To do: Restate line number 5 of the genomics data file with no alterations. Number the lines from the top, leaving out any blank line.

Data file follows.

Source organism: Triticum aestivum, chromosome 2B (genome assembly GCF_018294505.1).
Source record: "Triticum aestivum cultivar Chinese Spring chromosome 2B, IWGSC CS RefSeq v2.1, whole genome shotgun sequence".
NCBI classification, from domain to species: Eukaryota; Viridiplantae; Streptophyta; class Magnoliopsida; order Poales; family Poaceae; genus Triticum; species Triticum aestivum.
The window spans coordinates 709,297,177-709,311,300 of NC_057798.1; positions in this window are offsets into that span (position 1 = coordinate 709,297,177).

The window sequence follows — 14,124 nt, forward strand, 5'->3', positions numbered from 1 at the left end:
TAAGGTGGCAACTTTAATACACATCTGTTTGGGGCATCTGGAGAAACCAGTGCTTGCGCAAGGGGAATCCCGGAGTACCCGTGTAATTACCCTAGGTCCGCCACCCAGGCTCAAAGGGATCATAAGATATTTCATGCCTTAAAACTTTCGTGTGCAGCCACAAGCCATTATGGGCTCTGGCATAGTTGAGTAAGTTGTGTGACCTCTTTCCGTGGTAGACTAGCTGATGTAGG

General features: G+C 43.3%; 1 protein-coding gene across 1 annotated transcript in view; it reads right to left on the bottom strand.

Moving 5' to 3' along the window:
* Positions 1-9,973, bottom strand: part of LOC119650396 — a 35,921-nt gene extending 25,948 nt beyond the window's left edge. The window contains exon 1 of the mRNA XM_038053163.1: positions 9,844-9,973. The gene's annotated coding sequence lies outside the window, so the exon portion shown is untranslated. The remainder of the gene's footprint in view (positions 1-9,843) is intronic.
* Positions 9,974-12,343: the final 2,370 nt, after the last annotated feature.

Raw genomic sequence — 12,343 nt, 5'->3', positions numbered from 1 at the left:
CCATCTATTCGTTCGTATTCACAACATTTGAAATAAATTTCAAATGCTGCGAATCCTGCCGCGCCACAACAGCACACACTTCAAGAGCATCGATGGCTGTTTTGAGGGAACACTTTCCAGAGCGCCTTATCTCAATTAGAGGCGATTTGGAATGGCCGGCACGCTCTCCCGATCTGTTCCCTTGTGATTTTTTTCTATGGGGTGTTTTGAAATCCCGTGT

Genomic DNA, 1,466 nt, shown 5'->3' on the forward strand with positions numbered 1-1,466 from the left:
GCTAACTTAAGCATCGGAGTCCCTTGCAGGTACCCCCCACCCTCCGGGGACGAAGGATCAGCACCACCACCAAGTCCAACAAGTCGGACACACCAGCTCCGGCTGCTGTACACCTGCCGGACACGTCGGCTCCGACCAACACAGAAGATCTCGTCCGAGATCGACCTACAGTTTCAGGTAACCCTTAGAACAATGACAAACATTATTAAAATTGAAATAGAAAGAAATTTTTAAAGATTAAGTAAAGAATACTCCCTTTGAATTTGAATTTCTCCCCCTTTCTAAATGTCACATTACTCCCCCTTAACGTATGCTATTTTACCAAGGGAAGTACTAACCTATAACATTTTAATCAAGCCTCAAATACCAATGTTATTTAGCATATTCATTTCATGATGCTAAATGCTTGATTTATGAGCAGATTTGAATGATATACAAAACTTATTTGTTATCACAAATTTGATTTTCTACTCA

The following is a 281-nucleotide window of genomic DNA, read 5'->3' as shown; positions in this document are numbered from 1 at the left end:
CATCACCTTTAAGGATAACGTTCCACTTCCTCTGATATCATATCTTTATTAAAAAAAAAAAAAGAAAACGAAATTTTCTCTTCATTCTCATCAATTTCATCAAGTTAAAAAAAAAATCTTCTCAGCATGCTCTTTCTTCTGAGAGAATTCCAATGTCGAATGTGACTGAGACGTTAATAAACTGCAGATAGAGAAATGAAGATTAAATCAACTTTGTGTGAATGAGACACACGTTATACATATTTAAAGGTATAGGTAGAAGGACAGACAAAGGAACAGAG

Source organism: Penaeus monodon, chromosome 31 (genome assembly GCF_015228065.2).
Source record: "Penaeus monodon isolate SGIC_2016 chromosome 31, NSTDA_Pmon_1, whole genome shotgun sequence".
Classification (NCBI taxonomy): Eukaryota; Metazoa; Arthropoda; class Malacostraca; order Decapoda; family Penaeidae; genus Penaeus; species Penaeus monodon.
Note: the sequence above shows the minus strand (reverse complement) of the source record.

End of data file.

The window sequence follows — 14,124 nt, forward strand, 5'->3', positions numbered from 1 at the left end: